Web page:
While for the inductor, the voltage and current are out of phase. That means the value of voltage leads the current by 90 degrees. The Phasor diagram is shown below.
The steps involved in drawing the Phasor diagram are given below.
Step1: The current I is taken as a reference and represented on the horizontal axis as shown in the figure. Since the resistor and inductor are connected in series, the current flowing through the circuit and the passive elements are the same (IR=IL=I)
Step2: For the resistor, the voltage drop VR is represented in the same direction/axis with current I. Because the current and voltage are in the same phase (VR=IR)
Step3: The voltage drop VL across the inductor is represented perpendicular to the current I. since the voltage leads 90 degrees to current and they are out of phase.
Step4: finally draw the resultant voltage V, which is equal to the sum of VR and VL
i.e., VR2+ VL2= V2 (taken from right angle triangle)
The phase angle is θ = tan-1 (VR2/ VL2)
Hence the phase angle difference between voltage and current for the series RL circuit is 0 to 90 degrees.
Power Factor of RL Circuit
In a series RL circuit, some amount of energy will be dissipated by the resistor and some amount of energy will be stored by the inductor.
The power delivered by the applied voltage source at an instantaneous rate is given as
P = V x I in Watts
The amount of power dissipated by the resistor at an instantaneous rate is given as
P = I2 X R in Watts
The potential magnetic energy stored/absorbed by the inductor is given as
P = VL X I = LI di/dt Watts
The power factor of this is the sum of dissipated power of resistor and magnetic energy stored by the inductor
P = I2R + LI di/dt Watts
The opposition to the flow of an alternating current gives the impedance of the RL circuit. It is denoted by Z in ohms
V = IZ
Z= √ (R2 + XL2)
Where R= resistance in ohms
XL= inductive resistance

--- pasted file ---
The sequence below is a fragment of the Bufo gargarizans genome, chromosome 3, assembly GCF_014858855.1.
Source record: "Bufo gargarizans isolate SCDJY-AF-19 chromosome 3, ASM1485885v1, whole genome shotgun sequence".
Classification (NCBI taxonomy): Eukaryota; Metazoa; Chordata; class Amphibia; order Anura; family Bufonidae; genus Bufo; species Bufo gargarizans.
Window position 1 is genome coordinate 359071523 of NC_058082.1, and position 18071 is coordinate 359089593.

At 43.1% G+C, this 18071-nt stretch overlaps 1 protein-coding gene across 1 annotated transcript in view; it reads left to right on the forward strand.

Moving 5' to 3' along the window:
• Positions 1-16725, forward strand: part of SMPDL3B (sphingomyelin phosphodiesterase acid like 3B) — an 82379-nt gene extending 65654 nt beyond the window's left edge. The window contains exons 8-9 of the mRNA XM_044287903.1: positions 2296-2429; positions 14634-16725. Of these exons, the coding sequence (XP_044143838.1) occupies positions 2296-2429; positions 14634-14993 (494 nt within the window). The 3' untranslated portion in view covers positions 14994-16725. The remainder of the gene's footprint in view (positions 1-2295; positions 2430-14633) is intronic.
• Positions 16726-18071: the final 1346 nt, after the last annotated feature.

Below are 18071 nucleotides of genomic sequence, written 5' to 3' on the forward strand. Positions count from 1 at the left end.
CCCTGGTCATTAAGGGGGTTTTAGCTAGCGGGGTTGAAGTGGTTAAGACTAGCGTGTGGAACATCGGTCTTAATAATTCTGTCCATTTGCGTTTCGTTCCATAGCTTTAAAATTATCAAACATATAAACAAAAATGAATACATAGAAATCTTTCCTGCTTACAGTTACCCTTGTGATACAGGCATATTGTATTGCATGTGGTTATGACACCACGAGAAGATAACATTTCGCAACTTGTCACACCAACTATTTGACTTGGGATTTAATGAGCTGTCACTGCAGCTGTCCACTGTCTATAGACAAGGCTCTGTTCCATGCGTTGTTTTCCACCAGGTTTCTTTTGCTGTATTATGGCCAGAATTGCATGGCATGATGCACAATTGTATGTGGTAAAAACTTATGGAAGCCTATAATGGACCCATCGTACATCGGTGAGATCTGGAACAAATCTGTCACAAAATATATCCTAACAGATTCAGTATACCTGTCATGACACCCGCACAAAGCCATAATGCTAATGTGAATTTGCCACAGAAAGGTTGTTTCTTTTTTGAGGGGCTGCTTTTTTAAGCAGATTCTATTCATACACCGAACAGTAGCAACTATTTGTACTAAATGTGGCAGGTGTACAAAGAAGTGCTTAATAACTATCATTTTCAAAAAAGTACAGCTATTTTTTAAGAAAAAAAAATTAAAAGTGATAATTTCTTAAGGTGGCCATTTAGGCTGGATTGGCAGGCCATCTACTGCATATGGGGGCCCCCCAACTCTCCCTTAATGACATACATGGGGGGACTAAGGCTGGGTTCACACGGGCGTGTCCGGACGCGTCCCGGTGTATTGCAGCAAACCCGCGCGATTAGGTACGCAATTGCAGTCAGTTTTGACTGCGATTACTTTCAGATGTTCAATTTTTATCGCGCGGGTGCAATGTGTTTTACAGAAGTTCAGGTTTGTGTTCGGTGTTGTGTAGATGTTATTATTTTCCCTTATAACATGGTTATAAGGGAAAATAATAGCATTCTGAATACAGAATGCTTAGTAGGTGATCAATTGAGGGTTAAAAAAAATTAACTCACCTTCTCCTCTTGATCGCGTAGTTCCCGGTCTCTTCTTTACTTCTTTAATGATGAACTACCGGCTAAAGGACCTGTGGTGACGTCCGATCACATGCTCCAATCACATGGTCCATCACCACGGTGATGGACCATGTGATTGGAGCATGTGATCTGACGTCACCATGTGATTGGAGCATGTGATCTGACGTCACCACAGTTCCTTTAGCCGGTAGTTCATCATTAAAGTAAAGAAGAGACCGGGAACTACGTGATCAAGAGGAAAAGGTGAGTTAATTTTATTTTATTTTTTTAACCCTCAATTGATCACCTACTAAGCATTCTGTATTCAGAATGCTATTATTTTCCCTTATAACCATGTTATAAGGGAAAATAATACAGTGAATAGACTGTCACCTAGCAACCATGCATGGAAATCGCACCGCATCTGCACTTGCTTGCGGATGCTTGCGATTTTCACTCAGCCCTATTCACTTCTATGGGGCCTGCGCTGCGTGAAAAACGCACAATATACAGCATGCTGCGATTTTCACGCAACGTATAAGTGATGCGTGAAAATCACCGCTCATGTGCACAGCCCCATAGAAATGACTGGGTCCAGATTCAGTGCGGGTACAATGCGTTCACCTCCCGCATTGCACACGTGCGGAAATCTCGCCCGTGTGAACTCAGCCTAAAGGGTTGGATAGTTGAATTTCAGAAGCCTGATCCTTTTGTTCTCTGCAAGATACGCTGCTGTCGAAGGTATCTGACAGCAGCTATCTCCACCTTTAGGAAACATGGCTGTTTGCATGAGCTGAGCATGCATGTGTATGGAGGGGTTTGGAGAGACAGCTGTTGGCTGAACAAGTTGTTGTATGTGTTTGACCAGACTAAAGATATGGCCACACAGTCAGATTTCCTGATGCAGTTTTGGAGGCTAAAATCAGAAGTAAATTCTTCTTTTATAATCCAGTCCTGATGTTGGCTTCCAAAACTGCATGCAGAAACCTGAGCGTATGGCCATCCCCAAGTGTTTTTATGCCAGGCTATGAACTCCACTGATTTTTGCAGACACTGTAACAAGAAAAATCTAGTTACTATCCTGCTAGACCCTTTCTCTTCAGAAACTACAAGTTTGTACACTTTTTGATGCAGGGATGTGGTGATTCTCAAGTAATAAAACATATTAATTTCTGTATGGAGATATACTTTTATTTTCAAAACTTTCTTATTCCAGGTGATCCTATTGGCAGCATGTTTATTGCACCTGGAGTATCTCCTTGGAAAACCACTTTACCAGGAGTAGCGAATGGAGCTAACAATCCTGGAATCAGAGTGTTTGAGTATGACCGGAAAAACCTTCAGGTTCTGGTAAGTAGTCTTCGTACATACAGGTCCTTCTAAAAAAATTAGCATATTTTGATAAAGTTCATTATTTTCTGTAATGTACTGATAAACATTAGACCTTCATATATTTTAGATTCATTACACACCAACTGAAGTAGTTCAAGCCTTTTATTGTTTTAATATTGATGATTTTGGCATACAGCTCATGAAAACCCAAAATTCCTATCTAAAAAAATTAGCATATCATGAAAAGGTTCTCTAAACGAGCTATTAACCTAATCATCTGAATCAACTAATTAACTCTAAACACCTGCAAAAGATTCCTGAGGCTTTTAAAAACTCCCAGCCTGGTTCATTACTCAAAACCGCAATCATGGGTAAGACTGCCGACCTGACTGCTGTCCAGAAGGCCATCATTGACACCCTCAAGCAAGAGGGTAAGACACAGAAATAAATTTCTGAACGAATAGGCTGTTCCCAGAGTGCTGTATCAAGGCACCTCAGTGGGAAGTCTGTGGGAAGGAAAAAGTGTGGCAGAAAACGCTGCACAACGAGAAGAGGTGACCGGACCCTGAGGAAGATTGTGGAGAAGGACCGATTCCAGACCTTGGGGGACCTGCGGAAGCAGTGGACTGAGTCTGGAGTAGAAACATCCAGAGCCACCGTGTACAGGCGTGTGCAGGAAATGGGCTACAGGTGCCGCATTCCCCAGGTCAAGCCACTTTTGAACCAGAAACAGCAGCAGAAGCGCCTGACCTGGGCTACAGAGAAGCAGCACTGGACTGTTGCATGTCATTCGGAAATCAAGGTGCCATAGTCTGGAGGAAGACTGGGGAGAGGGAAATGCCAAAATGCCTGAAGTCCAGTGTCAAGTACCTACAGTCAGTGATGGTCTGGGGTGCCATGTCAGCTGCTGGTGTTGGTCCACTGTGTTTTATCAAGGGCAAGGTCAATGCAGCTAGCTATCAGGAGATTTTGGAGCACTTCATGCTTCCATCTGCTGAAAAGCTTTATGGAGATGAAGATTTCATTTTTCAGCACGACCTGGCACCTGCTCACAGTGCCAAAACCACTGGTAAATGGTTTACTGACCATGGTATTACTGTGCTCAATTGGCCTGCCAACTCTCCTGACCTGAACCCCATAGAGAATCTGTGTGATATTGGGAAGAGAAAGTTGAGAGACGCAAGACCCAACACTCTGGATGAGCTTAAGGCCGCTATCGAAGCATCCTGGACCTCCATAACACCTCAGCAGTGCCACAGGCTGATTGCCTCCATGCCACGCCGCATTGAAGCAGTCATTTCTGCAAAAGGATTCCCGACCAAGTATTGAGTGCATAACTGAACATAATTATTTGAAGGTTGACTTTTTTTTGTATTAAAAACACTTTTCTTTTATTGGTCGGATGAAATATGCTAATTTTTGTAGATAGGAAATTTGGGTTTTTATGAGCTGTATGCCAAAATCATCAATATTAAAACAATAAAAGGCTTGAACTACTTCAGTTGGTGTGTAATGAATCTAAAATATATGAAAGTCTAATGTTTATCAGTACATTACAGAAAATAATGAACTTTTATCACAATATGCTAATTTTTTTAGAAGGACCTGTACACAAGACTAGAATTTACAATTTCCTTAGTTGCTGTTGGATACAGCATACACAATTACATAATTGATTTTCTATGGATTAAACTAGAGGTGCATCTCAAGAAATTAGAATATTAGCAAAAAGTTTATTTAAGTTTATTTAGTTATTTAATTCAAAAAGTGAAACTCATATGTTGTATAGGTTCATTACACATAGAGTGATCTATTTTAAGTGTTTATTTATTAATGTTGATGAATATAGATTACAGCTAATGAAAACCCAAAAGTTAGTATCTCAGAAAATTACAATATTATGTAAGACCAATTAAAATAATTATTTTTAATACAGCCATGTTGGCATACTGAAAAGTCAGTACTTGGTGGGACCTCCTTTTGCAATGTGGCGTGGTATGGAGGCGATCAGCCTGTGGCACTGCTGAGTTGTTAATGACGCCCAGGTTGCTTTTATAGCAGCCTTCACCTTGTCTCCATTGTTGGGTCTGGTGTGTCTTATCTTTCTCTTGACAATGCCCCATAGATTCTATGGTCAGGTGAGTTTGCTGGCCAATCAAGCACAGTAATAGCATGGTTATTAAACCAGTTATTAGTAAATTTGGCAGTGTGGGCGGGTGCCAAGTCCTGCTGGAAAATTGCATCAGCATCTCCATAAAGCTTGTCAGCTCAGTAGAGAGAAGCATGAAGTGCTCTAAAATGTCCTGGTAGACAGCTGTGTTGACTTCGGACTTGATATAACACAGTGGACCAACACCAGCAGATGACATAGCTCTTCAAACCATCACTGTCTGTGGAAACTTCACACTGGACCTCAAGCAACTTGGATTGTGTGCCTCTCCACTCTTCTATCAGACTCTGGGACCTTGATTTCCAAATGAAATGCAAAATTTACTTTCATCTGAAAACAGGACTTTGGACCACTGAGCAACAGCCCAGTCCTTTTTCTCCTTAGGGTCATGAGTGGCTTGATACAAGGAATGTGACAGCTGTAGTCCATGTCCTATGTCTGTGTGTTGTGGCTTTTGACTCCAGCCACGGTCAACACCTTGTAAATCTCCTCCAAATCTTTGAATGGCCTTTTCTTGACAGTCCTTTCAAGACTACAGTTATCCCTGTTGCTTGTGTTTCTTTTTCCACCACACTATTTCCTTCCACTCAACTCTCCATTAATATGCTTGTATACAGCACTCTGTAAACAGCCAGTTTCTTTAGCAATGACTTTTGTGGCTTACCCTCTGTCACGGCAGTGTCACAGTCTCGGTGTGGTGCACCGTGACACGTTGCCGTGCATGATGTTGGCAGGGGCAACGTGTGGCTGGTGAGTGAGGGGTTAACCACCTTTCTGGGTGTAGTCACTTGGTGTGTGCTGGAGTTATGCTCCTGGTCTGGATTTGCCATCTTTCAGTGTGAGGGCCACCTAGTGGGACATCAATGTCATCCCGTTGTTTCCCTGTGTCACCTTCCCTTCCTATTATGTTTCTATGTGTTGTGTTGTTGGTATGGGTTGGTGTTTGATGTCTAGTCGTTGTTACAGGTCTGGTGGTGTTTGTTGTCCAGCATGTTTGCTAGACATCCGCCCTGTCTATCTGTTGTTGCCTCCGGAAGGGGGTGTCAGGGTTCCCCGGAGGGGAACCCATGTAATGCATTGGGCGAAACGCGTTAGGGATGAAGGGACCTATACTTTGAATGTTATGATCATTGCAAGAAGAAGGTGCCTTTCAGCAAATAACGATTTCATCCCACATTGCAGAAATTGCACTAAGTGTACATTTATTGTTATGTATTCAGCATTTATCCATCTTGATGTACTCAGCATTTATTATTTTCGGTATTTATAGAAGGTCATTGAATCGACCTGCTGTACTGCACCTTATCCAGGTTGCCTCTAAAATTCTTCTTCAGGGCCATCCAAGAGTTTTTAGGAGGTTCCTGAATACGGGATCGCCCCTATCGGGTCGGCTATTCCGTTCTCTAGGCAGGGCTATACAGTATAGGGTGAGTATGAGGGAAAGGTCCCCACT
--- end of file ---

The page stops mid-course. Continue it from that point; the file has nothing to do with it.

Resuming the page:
Transient Response of RL Circuit
The sudden application of current or voltage to the circuit containing a resistor, inductor, and switch leads to the response of a circuit, which is called the transient response of the RL circuit. It occurs only when the switch is turned off or on. Till the voltage and current values reach their maximum value, the switch will be closed.
The transient response of the RL circuit is represented graphically as shown below.
It is also known as step response of the RL circuit or impulse response of the RL circuit.
The impulse response of this circuit is represented in the decaying exponential function.
The step response of this can be determined by the charging behavior of the circuit. It shows how the signal in a digital circuit switches between low and high with time.
As we know, for resistor, VR=IXR, the current will have exponential growth.
When VL=V e(-Rt/L), the starting value of VL will be equal to the battery voltage at time t=0. When the switch is closed, then VL starts exponential decaying to zero as shown above.
The differential equation for growing current is given as,
The differential equation for exponential current decaying is given as
di/ € – Ri = dt/L
RL Series Circuit
An electrical circuit that consists of a resistor (R) with a resistance (ohms) connected in series with an inductor with an inductance (Henry) and driven by a voltage source is called an RL series circuit. The current I flows through the circuit when an input AC voltage is applied.
Consider an RL series circuit with a constant voltage source and a switch, as shown in the figure below. This shows that the resistor is connected in series with an inductor across the supply voltage V in volts. The RL series circuit diagram is shown below,
RL Parallel Circuit
An electronic circuit that consists of an inductor and resistor connected in parallel with each other with an applied voltage source Vin is called an RL parallel circuit. The diagram of the RL parallel circuit is shown below. The output voltage Vout is taken across the inductor. Because of the parallel connection of a resistor and an inductor, the output voltage is equal to the input voltage. But the current flowing through the resistor and an inductor is different. It is not utilized as a filter and rarely used when compared to the series RL circuit.
RL Circuit Uses
The RL circuit uses are listed below,
- Used for RF amplifiers in DC power supplies, where the inductor is used to allow DC bias current and blocks the RF
- Used as high pass filter or low pass filter
- Used in chokes of tube lights
- Used in the filtering of low power signals and stores energy in the form of potential magnetic energy.
Know more about Kirchhoff Law.
Thus, this is all about an overview of the RL circuit – definition, equation derivation, time constant, transient response, step response, differential equation, impulse response, first order, series and parallel, power factor, impedance factor, Phasor diagram, and its uses. When the RL circuit reaches its steady state, the inductive resistance of the inductor starts decreasing and the value of resistance becomes zero at some point. Here is a question for you, “What is the RC circuit?”